“If we continue with the current mode of operation, namely coal, oil and gas, the planet is not likely to be habitable a hundred years from now. And beyond the climate issue, there's another issue affecting habitability, and that is expanding human footprint. Expanding human farming and expanding human habitation are the primary causes of the loss of biodiversity that makes the planet habitable.
“If you and I were to visit the planet 3 billion years ago, we probably would not have survived one minute because you couldn't drink the water, couldn't breathe the air, there was no food to eat. The world was toxic to any type of advanced life, including humans. It's only the 3 billion years of gradual evolution of the web of life that makes the planet habitable, and we are systematically destroying it as humanity expands into rainforest after rainforest to grow soybeans and to build housing developments and superhighways.”
Human population is a problem—tackling it through education isn’t.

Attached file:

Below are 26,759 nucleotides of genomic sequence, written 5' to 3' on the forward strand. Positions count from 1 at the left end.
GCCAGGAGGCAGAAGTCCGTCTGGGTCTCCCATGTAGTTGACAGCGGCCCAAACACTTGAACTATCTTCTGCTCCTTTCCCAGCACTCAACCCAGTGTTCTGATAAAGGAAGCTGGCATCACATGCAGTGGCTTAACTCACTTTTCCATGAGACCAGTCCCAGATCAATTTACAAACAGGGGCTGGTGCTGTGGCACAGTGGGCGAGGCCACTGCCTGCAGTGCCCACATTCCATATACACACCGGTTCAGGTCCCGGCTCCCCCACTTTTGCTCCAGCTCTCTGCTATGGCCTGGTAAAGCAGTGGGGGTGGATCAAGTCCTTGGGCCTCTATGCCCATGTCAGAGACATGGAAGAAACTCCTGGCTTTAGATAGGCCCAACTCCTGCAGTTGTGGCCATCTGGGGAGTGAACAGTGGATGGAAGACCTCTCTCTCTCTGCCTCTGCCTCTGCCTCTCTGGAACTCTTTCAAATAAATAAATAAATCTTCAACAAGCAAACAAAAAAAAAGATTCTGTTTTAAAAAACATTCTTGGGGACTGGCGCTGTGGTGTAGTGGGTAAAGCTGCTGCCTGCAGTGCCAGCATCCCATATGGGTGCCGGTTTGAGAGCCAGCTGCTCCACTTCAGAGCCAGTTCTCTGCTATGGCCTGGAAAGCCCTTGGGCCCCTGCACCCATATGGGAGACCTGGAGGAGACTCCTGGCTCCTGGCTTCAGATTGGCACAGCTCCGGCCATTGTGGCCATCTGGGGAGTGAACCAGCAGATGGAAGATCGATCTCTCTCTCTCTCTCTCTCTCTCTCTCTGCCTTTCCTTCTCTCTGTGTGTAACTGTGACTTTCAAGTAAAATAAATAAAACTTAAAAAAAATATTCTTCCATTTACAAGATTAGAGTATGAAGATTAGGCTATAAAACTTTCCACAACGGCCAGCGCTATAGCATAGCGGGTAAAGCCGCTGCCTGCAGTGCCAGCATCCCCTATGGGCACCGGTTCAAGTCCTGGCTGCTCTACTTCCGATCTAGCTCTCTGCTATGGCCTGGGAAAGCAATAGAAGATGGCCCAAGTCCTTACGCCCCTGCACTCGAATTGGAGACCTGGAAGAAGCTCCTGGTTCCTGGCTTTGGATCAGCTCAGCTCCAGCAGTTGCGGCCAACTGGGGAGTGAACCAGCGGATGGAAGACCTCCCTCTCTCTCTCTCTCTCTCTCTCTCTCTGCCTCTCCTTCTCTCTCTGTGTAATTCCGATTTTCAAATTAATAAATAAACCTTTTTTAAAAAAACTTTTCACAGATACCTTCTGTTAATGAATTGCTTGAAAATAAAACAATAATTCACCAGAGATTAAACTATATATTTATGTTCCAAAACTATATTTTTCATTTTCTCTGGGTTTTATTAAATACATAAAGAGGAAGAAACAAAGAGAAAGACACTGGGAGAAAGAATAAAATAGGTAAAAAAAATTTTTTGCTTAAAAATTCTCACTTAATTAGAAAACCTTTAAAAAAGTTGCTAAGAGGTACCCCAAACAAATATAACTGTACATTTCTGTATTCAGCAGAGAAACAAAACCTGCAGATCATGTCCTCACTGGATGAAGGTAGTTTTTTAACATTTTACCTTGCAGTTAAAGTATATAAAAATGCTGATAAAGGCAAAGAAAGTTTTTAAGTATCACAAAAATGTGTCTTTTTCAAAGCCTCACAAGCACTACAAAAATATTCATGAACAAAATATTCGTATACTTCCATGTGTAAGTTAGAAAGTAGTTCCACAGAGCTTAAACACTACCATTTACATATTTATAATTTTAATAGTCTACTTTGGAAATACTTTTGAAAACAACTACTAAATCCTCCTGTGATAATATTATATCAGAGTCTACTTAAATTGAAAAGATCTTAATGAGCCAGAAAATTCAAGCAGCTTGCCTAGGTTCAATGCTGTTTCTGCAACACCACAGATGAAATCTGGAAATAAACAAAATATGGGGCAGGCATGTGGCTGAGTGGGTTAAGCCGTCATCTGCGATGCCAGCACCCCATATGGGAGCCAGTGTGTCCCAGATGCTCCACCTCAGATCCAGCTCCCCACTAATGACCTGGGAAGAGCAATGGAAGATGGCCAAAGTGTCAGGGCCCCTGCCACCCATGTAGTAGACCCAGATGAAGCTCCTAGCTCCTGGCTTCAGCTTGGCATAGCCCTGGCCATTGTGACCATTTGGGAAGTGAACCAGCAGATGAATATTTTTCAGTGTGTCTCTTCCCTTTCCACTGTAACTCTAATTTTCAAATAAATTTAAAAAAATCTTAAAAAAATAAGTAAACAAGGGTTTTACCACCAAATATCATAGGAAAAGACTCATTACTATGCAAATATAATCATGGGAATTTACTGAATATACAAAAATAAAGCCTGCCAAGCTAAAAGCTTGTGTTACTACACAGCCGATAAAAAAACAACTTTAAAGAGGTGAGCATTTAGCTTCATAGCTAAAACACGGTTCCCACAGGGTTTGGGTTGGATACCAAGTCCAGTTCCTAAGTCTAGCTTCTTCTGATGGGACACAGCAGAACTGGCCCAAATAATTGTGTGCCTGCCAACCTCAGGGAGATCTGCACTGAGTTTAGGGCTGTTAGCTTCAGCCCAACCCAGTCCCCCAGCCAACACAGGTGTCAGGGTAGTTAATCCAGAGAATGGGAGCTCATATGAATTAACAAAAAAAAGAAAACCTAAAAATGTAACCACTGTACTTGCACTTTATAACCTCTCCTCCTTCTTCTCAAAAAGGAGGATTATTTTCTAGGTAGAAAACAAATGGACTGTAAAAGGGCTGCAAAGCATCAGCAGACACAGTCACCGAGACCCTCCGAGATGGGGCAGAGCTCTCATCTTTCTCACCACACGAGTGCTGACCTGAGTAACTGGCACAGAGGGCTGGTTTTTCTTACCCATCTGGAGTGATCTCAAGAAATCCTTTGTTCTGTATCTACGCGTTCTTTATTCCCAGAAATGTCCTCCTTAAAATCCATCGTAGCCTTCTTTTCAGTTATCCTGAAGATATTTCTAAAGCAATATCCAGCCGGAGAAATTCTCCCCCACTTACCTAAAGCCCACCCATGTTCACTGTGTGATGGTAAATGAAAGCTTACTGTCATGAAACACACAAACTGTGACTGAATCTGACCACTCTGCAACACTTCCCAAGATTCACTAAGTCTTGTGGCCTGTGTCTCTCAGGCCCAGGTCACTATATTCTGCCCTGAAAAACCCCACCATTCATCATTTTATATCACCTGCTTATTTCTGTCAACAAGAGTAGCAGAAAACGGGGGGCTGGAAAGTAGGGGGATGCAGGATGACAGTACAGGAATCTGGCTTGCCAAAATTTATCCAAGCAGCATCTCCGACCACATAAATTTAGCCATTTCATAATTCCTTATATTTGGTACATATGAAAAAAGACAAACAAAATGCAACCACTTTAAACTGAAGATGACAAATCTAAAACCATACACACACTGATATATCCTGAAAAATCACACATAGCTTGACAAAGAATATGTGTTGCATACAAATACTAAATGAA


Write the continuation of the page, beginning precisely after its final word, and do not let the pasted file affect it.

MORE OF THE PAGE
We need to slow our global fertility rate to 1.5 children per woman if we’re to lower our population to a sustainable level of around 3 billion. That decline is already happening in many post-industrial nations, to the chagrin and panic of their leaders. However, many cultures around the world still prize large families. But in a world of increasingly scarce resources like water, limiting family sizes remains the main driver of some campaigners, including Bill Ryerson.
Bill is an ecologist and founder of the Population Media Center, an initiative which creates mainstream entertainment in many nations around the world, pushing the needle on cultural practices to drive behaviour change on population and even gender violence. PMC produces telenovelas and radionovelas which have seen fertility rates decline in nations they’ve been shown.
Bill and I spend the first half of the episode talking about the population problem, the policy problems, the history of population growth. He then introduces the concept of the demographic dividend, which showed that small families actually lead to economic growth, before explaining the successes and heartwarming stories of the work PMC has done around the world.
© Rachel Donald
Planet: Critical investigates why the world is in crisis—and what to do about it. Support the project with a paid subscription.